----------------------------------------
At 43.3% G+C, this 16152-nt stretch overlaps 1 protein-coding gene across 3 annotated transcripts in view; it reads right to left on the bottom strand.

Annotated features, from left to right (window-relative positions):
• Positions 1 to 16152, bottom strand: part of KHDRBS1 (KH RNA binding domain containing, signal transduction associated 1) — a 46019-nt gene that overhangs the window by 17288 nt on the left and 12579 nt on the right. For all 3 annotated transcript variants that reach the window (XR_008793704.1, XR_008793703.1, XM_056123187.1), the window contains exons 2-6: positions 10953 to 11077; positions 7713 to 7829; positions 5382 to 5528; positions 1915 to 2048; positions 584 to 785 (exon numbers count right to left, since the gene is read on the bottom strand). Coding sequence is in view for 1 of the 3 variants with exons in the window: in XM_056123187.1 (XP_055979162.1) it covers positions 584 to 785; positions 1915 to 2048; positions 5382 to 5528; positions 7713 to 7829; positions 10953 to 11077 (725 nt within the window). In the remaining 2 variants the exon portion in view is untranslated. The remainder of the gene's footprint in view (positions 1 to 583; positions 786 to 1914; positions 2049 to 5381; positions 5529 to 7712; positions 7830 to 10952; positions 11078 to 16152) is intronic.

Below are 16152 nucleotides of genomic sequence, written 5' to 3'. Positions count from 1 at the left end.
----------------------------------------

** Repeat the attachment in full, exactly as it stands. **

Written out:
At 43.3% G+C, this 16152-nt stretch overlaps 1 protein-coding gene across 3 annotated transcripts in view; it reads right to left on the bottom strand.

Annotated features, from left to right (window-relative positions):
• Positions 1 to 16152, bottom strand: part of KHDRBS1 (KH RNA binding domain containing, signal transduction associated 1) — a 46019-nt gene that overhangs the window by 17288 nt on the left and 12579 nt on the right. For all 3 annotated transcript variants that reach the window (XR_008793704.1, XR_008793703.1, XM_056123187.1), the window contains exons 2-6: positions 10953 to 11077; positions 7713 to 7829; positions 5382 to 5528; positions 1915 to 2048; positions 584 to 785 (exon numbers count right to left, since the gene is read on the bottom strand). Coding sequence is in view for 1 of the 3 variants with exons in the window: in XM_056123187.1 (XP_055979162.1) it covers positions 584 to 785; positions 1915 to 2048; positions 5382 to 5528; positions 7713 to 7829; positions 10953 to 11077 (725 nt within the window). In the remaining 2 variants the exon portion in view is untranslated. The remainder of the gene's footprint in view (positions 1 to 583; positions 786 to 1914; positions 2049 to 5381; positions 5529 to 7712; positions 7830 to 10952; positions 11078 to 16152) is intronic.

Below are 16152 nucleotides of genomic sequence, written 5' to 3'. Positions count from 1 at the left end.